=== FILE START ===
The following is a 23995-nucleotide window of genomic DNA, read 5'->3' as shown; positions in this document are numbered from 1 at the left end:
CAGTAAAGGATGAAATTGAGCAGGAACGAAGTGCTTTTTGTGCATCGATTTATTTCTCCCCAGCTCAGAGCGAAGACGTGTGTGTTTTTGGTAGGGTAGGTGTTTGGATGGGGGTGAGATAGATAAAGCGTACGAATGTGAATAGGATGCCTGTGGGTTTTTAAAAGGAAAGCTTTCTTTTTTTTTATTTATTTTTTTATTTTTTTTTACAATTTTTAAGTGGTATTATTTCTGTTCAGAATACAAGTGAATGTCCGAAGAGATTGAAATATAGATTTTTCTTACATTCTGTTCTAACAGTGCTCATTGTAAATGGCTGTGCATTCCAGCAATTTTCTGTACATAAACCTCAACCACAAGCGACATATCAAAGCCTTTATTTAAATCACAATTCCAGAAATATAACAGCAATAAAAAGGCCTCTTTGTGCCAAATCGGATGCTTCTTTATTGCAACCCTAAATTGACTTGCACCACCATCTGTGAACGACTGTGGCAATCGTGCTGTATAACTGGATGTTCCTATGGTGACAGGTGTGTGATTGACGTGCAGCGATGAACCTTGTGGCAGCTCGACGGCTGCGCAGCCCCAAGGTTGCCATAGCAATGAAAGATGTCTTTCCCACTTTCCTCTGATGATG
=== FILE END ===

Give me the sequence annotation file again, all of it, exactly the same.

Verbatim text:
The following is a 23995-nucleotide window of genomic DNA, read 5'->3' as shown; positions in this document are numbered from 1 at the left end:
CAGTAAAGGATGAAATTGAGCAGGAACGAAGTGCTTTTTGTGCATCGATTTATTTCTCCCCAGCTCAGAGCGAAGACGTGTGTGTTTTTGGTAGGGTAGGTGTTTGGATGGGGGTGAGATAGATAAAGCGTACGAATGTGAATAGGATGCCTGTGGGTTTTTAAAAGGAAAGCTTTCTTTTTTTTTATTTATTTTTTTATTTTTTTTTACAATTTTTAAGTGGTATTATTTCTGTTCAGAATACAAGTGAATGTCCGAAGAGATTGAAATATAGATTTTTCTTACATTCTGTTCTAACAGTGCTCATTGTAAATGGCTGTGCATTCCAGCAATTTTCTGTACATAAACCTCAACCACAAGCGACATATCAAAGCCTTTATTTAAATCACAATTCCAGAAATATAACAGCAATAAAAAGGCCTCTTTGTGCCAAATCGGATGCTTCTTTATTGCAACCCTAAATTGACTTGCACCACCATCTGTGAACGACTGTGGCAATCGTGCTGTATAACTGGATGTTCCTATGGTGACAGGTGTGTGATTGACGTGCAGCGATGAACCTTGTGGCAGCTCGACGGCTGCGCAGCCCCAAGGTTGCCATAGCAATGAAAGATGTCTTTCCCACTTTCCTCTGATGATG